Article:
OH OLB Brendan Ferns, brother of Michael, who just pulled in a couple major offers, per Scout's Bill Greene ($):
"Getting Oklahoma and Ohio State within seven days is pretty special, and it's kind of hard to believe," he admitted. "Things are picking up and it's been crazy, but fun for me. I think I'm going to concentrate on basketball the few days with my school team, so I'm going to put recruiting aside for a while."
"I won't be making a decision anytime soon at all, but it will be before my senior season, not my junior season," Ferns stressed.
That last quote is important, as U-M fans have increasingly wondered when Ferns will get an offer, especially as he adds offers from rival programs. There's plenty of time for Michigan to continue evaluating him, and the younger Ferns has said previously that the presence of his brother will be a factor if an offer comes through. Patience, grasshoppers.
2016 four-star OH WR Justin Layne took part in Michigan's basketball camp last weekend—he's still considering both sports for college, though he's leaning towards football—and he told Sam Webb two schools currently stand out for him ($):
Sam Webb: What schools have you offered you scholarships so far besides Michigan?
Justin Layne: “Michigan, Michigan State, Pitt, Miami, Florida and West Virginia.”
Sam Webb: Have any of those schools started sticking out for you yet?
Justin Layne: “Michigan, Michigan State and…that is it for right now.”
A caveat is required: Layne grew up a fan of Ohio State, and if they offer expect them to leap into contention.
Another rising junior from Ohio, St. Ignatius OT Liam Eichenberg, placed Michigan in his top three, per Bill Greene ($):
"I would say Ohio State, Notre Dame and Michigan are my top three right now," he explained. "With Ohio State, it's obviously my home state and I love Coach (Urban) Meyer. It just feels like home for me when I'm here, and I will be coming back here again this summer to visit."
"Michigan has a great program, and (assistant coach) Greg Mattison is a great guy," he stressed. "It feels like family up there, and it's a lot like Ignatius in that regard. I will be at Michigan's camp on June 17."
The Buckeyes are considered the heavy early favorite, but Eichenberg said he's in no hurry to make a decision.
If you missed it, Brandon posted an update last night on U-M's latest 2016 offer, four-star PA TE Naseir Upshur.
Whenever you're feeling down about the football program, repeat this to yourself: At least we're not Florida.
Please be on his birth certificate RT @JimmyDetail: 2016 CB Greedy Williams picked up Texas A&M offer a couple of days ago.
— Andy Staples (@Andy_Staples) June 11, 2014
Sadly, it's not, but that's still the best nickname for a cornerback... ever? Leaning towards ever.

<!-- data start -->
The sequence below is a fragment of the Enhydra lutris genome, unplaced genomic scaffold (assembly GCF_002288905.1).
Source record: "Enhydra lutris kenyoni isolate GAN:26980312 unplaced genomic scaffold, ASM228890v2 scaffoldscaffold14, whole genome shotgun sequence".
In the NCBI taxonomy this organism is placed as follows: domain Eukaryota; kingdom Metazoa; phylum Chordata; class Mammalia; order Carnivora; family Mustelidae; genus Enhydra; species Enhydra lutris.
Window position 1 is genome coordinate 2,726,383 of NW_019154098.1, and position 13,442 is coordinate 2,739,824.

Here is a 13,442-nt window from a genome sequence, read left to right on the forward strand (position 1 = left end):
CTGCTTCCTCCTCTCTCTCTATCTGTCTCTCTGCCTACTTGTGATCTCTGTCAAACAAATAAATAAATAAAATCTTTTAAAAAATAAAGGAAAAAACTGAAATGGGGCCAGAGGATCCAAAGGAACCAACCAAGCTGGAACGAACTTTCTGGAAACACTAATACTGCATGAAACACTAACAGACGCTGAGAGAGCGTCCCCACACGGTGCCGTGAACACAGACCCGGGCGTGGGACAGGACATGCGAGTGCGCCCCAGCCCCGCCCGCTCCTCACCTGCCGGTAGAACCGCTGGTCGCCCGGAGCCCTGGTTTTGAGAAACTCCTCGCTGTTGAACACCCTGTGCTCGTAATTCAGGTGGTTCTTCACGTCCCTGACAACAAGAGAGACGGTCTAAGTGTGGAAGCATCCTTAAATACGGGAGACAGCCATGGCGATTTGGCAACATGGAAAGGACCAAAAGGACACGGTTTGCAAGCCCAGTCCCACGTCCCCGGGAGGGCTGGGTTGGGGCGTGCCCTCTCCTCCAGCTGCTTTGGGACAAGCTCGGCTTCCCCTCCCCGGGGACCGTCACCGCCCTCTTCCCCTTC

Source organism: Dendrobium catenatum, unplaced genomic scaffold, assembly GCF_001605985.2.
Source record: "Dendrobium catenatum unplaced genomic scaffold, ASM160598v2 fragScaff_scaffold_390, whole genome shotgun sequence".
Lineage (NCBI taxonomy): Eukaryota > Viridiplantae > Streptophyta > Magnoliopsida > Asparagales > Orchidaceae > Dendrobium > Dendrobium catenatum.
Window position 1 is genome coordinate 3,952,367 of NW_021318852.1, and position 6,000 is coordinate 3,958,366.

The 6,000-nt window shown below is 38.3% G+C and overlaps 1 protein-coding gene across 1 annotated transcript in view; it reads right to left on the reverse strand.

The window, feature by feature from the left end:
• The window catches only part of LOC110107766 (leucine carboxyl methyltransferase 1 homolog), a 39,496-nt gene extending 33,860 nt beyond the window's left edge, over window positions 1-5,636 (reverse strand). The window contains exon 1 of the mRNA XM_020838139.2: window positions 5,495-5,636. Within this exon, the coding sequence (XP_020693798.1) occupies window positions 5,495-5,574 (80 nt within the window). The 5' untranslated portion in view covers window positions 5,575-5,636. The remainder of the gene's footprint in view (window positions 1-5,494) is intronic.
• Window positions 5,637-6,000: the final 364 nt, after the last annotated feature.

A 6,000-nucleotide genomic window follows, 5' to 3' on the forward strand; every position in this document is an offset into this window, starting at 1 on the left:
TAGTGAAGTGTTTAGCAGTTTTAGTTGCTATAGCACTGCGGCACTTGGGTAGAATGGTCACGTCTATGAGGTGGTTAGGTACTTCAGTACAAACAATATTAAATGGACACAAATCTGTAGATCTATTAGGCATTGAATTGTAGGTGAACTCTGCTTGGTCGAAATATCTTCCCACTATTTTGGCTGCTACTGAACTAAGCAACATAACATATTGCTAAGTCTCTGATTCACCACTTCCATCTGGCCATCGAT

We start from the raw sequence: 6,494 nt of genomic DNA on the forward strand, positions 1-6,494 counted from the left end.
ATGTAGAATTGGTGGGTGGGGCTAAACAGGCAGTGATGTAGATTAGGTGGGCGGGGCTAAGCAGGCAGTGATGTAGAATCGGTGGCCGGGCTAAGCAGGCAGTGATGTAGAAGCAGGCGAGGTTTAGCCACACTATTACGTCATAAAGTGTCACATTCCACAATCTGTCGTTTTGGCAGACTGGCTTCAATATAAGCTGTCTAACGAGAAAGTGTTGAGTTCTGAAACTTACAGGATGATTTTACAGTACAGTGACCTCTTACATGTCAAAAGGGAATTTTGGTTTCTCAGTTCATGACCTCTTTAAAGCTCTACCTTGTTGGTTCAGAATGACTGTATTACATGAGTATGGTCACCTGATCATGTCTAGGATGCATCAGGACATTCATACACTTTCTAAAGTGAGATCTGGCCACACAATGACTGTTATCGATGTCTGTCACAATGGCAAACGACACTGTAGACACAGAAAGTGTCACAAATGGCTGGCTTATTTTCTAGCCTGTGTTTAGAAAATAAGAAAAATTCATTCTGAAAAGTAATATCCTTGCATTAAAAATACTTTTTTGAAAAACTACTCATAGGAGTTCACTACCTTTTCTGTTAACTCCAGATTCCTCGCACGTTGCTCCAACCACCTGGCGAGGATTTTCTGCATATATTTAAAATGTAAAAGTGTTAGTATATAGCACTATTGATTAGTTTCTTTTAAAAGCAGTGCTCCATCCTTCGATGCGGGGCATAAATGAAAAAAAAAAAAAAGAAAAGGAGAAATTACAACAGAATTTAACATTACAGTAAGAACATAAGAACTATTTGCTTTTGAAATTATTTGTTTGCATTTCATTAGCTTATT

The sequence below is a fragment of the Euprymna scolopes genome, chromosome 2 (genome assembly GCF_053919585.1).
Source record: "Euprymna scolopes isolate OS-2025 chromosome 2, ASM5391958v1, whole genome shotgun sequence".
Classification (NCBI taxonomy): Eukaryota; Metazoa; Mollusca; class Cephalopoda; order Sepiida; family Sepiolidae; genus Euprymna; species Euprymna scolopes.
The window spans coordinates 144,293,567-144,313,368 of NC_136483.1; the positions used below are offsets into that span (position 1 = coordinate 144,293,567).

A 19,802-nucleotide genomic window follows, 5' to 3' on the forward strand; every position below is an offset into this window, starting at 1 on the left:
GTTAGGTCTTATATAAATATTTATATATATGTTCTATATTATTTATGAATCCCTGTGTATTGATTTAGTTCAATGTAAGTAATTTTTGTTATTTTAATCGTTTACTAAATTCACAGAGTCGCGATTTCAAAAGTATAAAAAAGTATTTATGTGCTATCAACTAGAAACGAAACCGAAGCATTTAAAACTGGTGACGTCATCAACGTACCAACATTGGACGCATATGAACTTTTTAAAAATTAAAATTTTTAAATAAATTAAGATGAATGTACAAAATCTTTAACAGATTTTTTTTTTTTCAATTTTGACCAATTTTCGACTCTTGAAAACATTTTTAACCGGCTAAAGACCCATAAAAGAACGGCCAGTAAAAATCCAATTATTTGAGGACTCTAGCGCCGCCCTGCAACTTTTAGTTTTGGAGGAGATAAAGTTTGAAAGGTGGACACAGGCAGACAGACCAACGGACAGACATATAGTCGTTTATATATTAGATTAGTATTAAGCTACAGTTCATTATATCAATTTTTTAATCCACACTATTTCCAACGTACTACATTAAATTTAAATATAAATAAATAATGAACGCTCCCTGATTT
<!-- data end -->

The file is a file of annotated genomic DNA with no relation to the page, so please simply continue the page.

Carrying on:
Name: Naseir Upshur
Position: Tight End
Ht/Wt: 6’4" / 232 lbs.
Location: Imhotep Institute - Philadelphia, PA (2016)
Offers: Arizona State, South Carolina, Arizona, Cincinatti, UConn, Illinois, Maryland, UMass, Michigan, Michigan State, Pittsburgh, Rutgers, Temple, Virginia Tech, Wake Forest, West Virginia, Western Michigan
Rating: ★★★★ .9337 (247 Composite)
Ranking: #166 NAT / #5 TE (247 Composite)
Michigan has extended it's fourth offer to a 2016 tight end prospect in Pennsylvania product Nasier Upshur. Upshur has been in contact with the Michigan staff, Coach Ferrigno specifically, since his freshman year and today they came through with an offer.
My coach called me and told me congratulations first. He told me to call Coach Dan (Ferrigno) and he told me I was offered. I like Michigan a lot. Me and Coach Dan have a really good relationship.
Holding nearly 20 offers as a rising junior means Upshur will be able to go virtually wherever he wants, but right now his list is wide open. That being said, he does already hold Michigan in high regard.
I'm open to everyone right now but I think I'm going to start to trim my list at the end of the summer. Michigan will for sure make my first cut, they will always be there. Like I said before, me and Coach Dan have a great relationship. He's been seeing me since I was a freshman.
Coach Ferrigno has done a solid job forming a relationship as usual. Not only has he shown genuine interest, he's also been persistent as Nasier says that Michigan, along with Arizona State, Temple, and South Carolina, has been recruiting him most aggressively.
Naseir hasn't visited Michigan yet, but he will be in Detroit tomorrow for the Soundmind Soundbody camp and hopes to check out Ann Arbor while he's in the area.
At this point in his recruitment Naseir has visited Rutgers, Temple, Penn State, and Arizona State, and not surprisingly for anyone that has visited Tempe, the Sun Devil visit left a memorable impression.
As for the home-state Nittany Lions, Upshur enjoyed his visit but left campus without an offer. He does believe an offer is coming soon from Penn State and says that even though they are a bit later to the party than some, it's not hurting their chances and he has no problem being patient.
Upshur is a high character kid who fits the mold for the type of players Michigan chooses to recruit. He prides himself on the kind of person that he is and gives credit to one person in particular.
I'm from North Philly. A lot of bad things go down around my way but I manage to stay out of the way. I'm just trying to have my family right. I'm very close with my mom. She gave me the nickname "Pop" when I was little from Pumpkinseed and Poppyseed. (Laughs) Also my big brother, Quon Cook, keeps me out of trouble.